Saturday, July 12, 2014

Diamonds Are Forever in Frank Miller's Daredevil

[Here's the last of my old comics blog essays on page layout, a piece on Frank Miller and Klaus Janson from 2 May 2012. Let me know if you'd like to see more layout analyses in this vein. Thanks!]

I've been rereading Frank Miller's run on Daredevil lately, and the following page from "Gang War!" (issue #172, July 1981) caught my eye:

Here Miller and inker Klaus Janson turn in a wonderful piece of fight choreography. The use of tiered panels gives them lots of room for their figural work (the entire issue has lots going on panel-wise; this fight is mostly done in horizontal tiers, setting up a spectacular shift on the page after this one, a page that replaces horizontals with verticals). And their figures are spectacular! The Z-patterns I've discussed previously on this blog show up here as well, but doubled (or possibly even tripled). The first Z occupies panels 1-2: Daredevil's left hook draws our eye through the first panel to the right (even as his right arm reverses this motion, tossing Bulleye's gun away to the left), while the elbow to Bullseye's back takes us down and left into the second panel (aided by motion lines and the deliberate crossing of the gutter by Daredevil's hands). The leftward force of Daredevil's attack focuses our attention on Bulleye's kick in the left half of the panel; that exchange of blows is also a second diagonal line down from panel 1, a line formed by the angles Daredevil occupies in both panels. A similar parallelism is taking place on the right side of the panels as Bullseye's elbow draws our attention down to his head shooting forward. That head jerk sends us to panel 3 (as does the heavy use of black shadow on the Daredevil figures in both panels' left halves).

Panel 3 continues the downward, leftward stroke of the Z-pattern. Once again, gutter crossings aid and abet our eyes here: Bullseye's knee gets us from panel 2 to panel 3, and the brick in his left hand in panel 4 connects back to panel 3 (assisted by the lines on his glove and boot). But the shift from panel 4 to panel 5 splits. The main stroke of the Z runs down and left into the rightward moving boot that Bullseye delivers to Daredevil's face–a kick that sets up the final, horizontal strike of the Z. At the same time, Bullseye's panel 4 brick attack sets up another diagonal path into panel 5, this time running down and right into another kick by the villain. Motion lines aid this transition, although they establish a bit of tension between the lines of the page layout and the diegetic action of the story—Bullseye's brick attack and second kick are both moving up and left even as our eye moves down and right.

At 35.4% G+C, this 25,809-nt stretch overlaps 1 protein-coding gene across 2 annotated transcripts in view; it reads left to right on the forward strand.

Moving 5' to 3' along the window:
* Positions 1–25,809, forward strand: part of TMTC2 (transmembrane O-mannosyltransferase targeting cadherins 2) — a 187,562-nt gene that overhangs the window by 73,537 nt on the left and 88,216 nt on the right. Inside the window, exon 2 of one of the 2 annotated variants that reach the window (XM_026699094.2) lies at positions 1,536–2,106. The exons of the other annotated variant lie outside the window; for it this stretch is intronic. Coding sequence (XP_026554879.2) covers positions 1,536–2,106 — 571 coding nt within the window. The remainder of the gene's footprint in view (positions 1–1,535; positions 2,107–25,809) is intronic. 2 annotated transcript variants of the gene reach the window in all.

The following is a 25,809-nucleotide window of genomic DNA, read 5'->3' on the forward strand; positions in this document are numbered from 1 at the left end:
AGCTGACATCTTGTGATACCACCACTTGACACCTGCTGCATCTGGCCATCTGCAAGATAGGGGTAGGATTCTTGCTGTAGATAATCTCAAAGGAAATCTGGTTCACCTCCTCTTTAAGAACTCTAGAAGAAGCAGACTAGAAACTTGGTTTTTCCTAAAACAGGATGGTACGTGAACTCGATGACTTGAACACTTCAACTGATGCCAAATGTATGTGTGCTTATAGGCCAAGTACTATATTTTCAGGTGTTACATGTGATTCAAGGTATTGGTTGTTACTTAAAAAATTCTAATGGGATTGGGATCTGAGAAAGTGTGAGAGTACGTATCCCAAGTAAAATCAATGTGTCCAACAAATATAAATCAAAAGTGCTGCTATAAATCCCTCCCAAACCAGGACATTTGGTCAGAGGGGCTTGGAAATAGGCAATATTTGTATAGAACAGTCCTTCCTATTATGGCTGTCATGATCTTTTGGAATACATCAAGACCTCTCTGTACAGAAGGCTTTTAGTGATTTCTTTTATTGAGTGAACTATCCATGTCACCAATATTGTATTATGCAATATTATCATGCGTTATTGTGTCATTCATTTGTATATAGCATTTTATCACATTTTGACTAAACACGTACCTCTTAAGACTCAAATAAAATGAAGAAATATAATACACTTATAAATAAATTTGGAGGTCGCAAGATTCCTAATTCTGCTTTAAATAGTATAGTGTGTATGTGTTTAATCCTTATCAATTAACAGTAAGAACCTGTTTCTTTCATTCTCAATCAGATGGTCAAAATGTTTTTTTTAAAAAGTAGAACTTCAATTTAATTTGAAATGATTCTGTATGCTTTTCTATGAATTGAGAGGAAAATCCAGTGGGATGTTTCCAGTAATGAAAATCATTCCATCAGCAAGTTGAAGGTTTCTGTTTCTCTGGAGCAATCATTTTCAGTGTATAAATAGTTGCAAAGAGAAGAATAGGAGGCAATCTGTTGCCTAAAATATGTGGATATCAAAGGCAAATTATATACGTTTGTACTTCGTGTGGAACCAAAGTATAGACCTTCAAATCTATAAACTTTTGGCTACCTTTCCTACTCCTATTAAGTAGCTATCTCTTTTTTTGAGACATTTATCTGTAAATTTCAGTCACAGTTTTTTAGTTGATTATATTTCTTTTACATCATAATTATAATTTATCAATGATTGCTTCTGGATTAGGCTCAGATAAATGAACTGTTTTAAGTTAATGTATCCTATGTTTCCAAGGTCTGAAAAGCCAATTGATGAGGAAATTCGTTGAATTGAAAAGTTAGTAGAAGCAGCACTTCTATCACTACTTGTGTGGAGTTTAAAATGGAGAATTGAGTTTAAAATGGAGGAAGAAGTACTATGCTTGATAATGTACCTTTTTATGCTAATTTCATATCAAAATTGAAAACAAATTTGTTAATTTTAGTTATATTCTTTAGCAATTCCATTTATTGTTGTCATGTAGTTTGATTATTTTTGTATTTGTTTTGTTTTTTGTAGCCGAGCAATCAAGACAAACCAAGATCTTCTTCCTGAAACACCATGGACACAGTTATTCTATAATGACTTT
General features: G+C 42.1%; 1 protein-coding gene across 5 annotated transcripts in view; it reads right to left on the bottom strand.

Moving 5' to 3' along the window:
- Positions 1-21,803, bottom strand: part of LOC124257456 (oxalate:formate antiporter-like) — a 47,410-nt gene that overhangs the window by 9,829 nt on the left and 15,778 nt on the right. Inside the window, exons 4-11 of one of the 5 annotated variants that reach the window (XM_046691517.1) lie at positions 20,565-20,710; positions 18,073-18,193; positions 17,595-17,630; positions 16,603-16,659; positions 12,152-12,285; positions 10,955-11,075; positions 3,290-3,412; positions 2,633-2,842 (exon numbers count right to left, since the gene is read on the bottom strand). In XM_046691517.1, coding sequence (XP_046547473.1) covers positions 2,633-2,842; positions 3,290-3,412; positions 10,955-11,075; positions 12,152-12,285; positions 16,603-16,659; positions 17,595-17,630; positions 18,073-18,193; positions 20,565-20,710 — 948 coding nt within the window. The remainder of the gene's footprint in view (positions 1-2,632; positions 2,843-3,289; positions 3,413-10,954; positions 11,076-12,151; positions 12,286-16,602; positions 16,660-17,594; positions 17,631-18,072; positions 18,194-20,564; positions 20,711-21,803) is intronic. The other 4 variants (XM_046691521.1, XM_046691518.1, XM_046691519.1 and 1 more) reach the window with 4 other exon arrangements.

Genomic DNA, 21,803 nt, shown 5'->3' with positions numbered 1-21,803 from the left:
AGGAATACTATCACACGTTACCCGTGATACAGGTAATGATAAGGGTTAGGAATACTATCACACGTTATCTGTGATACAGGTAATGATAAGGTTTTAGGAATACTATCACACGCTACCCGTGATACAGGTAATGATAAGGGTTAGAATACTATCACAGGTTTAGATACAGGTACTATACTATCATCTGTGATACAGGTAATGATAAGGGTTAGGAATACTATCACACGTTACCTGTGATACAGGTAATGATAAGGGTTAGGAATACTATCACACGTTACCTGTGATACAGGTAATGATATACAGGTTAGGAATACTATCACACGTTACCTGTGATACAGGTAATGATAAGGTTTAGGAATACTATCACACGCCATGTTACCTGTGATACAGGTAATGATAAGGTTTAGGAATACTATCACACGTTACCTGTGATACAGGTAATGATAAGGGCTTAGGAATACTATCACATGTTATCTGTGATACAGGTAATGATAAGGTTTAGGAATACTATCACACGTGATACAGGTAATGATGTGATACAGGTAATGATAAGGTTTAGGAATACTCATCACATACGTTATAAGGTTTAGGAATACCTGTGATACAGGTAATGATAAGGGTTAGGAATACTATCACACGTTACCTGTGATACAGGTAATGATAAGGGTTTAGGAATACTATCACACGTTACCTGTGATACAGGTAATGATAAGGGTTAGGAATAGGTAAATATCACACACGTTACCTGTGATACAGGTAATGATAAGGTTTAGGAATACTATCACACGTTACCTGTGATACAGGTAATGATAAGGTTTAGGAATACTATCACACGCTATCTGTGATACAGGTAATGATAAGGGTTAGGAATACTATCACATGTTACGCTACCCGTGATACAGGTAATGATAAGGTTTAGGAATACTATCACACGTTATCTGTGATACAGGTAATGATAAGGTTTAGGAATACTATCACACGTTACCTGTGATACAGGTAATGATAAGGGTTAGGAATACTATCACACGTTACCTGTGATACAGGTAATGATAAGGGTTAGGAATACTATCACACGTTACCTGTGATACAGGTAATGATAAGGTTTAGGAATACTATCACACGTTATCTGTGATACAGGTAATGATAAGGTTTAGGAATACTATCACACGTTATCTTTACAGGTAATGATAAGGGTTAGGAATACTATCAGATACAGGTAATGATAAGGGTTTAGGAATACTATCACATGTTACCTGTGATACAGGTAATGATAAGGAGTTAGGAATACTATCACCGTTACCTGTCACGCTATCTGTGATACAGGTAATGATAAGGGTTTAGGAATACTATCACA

Panel 6 looks like it's starting a new Z-pattern with panel 5 as the top horizontal stroke, and panel 6 as the beginning of the downward diagonal stroke. The motion of the figures in the panel might be a truncated bottom horizontal, but something else is going on here besides Z-patterns. Look at panels 2 and 5: both break the page's general rule of one action per panel. Panel 2 gives us two attacks, and so does panel 5. Moreover, both attacks aim at the center of the panel: the lefthand attack in each panel moves right while the righthand attack moves left.

There's also a mirror-effect going on here. Panels 1-3 depict Daredevil in charge of the encounter, while panels 4-6 give Bullseye an edge. Panel 2's double-figures are mirrored in an X-pattern with panel 5's double-figures: we see all of the combatants in the exchange on the left half of panel 2 and on the right half of panel 5, while the right half of panel 2 and the left half of panel 5 give us close-up shots of the action (even if the character getting struck differs in the two panels). The bricks on the right side of panel 3 are mirrored by the bricks on the right side of panel 6. Daredevil is on the left in both panels 1 and 4, Bulleye's on the right. Finally, in panels 3 and 6, Bullseye is positioned on top of Daredevil.

In fact, the more I look at the page, the more I see two vertically-stacked diamond patterns. The first diamond is panels 1-3; the second, panels 4-6. The Z-patterns help us move from panel to panel, but the diamond patterns anchor the entire page as a single instance of layout. Perfectly legible stuff, but awesomely intricate as well.

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